Of character other than his own he had but a faint conception, and all the personages of “The Excursion” that are not Wordsworth are the merest shadows of himself upon mist, for his self-concentrated nature was incapable of projecting itself into the consciousness of other men and seeing the springs of action at their source in the recesses of individual character. The best parts of these longer poems are bursts of impassioned soliloquy, and his fingers were always clumsy at the callida junctura. The stream of narration is sluggish, if varied by times with pleasing reflections (viridesque placido æquore sylvas) ; we are forced to do our own rowing, and only when the current is hemmed in by some narrow gorge of the poet's personal consciousness do we feel ourselves snatched along on the smooth but impetuous rush of unmistakable inspiration. The fact that what is precious in Wordsworth's poetry was (more truly even than with some greater poets than he) a gift rather than an achievement should always be borne in mind in taking the measure of his power. I know not whether to call it height or depth, this peculiarity of his, but it certainly endows those parts of his work which we should distinguish as Wordsworthian with an unexpectedness and impressiveness of originality such as we feel in the presence of Nature herself. He seems to have been half conscious of this, and recited his own poems to all comers with an enthusiasm of wondering admiration that would have been profoundly comic1 but for its simple sincerity and for the fact that William Wordsworth, Esquire, of Rydal Mount, was one person, and the William Wordsworth whom he so heartily reverenced quite another. We recognize two voices in him, as Stephano did in Caliban. There are Jeremiah and his scribe Baruch. If the prophet cease from dictating, the amanuensis, rather than be idle, employs his pen in jotting down some anecdotes of his master, how he one day went out and saw an old woman, and the next day did not, and so came home and dictated some verses on this ominous phenomenon, and how another day he saw a cow.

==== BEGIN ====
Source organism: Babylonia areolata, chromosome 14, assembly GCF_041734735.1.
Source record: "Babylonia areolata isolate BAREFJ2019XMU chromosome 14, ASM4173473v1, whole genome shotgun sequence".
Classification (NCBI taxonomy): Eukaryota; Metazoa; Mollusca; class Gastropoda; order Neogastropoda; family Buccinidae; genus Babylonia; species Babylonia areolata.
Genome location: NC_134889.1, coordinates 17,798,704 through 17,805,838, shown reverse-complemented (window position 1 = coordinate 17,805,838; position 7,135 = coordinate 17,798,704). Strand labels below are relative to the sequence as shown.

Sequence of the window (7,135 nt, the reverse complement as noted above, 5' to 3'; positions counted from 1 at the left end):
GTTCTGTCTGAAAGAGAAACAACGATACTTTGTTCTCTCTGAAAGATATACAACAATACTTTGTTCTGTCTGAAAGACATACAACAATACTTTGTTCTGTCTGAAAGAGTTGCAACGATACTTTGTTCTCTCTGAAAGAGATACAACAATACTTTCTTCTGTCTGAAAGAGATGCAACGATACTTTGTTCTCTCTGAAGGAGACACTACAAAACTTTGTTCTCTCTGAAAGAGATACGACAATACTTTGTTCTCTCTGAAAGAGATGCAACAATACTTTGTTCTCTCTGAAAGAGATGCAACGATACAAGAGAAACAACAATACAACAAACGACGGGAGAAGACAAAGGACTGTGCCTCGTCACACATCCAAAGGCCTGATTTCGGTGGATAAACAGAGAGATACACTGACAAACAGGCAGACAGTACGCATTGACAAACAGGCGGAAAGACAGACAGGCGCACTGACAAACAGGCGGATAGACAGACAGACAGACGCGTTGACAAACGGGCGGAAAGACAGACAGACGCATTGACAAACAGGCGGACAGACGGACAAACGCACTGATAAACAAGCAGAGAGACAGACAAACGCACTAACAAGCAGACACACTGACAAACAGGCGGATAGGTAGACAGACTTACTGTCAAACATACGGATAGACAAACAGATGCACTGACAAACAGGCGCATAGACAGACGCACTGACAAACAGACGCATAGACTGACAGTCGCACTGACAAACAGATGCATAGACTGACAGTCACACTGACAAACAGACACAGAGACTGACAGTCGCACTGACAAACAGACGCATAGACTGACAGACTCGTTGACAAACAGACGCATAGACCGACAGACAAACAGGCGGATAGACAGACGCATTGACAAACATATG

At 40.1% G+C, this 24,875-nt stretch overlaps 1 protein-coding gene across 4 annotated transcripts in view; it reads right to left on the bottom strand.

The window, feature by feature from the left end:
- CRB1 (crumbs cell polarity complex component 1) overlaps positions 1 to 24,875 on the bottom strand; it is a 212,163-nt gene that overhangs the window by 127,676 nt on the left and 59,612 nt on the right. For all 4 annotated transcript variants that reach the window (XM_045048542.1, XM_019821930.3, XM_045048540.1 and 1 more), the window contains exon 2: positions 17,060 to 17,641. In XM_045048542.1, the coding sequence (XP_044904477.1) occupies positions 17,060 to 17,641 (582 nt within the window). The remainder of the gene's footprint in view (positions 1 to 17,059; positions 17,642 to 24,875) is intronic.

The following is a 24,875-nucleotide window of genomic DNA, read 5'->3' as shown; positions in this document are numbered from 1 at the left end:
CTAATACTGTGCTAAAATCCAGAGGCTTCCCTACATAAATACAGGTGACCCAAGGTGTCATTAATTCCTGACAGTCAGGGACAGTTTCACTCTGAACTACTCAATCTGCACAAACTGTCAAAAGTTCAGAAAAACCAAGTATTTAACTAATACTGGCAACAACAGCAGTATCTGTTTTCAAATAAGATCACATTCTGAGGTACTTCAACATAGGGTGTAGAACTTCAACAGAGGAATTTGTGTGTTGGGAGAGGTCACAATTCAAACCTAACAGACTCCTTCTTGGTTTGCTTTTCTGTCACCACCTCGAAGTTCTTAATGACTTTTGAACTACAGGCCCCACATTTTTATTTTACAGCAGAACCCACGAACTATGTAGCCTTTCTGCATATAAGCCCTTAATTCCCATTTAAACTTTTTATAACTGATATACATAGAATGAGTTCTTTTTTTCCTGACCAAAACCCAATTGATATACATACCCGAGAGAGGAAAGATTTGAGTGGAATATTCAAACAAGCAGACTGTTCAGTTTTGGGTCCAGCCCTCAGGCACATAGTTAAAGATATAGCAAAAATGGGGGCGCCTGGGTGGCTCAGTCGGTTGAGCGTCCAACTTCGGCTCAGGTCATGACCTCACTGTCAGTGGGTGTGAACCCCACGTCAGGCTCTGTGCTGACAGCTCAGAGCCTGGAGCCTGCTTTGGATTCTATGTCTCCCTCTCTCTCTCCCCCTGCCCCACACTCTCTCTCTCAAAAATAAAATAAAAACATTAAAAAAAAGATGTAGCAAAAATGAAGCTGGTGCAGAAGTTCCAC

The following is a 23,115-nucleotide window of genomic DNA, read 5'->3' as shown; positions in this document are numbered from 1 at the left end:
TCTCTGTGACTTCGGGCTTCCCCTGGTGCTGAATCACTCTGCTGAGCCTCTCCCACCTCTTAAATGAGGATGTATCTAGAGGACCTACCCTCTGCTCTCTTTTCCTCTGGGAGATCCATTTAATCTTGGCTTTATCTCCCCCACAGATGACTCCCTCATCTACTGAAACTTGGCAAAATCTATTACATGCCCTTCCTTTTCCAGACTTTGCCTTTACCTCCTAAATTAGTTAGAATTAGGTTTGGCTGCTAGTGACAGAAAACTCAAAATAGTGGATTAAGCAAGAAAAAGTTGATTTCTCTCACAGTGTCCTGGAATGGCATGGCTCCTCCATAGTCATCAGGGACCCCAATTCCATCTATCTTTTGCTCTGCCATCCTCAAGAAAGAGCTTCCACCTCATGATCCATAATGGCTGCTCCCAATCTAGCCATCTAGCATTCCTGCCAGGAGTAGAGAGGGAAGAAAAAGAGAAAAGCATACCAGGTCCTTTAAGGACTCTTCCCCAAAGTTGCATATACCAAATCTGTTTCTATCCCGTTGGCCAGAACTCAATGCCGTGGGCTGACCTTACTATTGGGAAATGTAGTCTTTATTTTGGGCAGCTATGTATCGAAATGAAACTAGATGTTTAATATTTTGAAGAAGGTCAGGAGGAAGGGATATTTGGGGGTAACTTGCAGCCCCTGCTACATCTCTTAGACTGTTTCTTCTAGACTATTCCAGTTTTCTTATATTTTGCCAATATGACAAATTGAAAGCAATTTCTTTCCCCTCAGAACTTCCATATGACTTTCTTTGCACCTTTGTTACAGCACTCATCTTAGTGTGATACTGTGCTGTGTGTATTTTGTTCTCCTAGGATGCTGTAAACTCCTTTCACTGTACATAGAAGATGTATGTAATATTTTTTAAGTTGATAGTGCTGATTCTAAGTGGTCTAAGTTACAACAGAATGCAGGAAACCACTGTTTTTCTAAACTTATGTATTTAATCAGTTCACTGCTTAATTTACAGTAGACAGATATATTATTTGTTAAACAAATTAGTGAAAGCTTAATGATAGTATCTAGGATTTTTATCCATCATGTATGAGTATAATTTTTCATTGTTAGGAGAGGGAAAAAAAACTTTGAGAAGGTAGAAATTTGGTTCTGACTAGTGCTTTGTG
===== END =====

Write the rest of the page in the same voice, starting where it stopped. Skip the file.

1 “A hundred times when, roving high and low,
I have been harassed with the toil of verse,
Prelude, Book IV.
1 Mr. Emerson tells us that he was at first tempted to smile, and Mr. Ellis Yarnall (who saw him in his eightieth year) says, " These quotations (from his own works] he read in a way that much impressed me; it seemed almost as if he were awed by the greatness of his own power, the gifts with which he had been endowed." (The italics are mine.)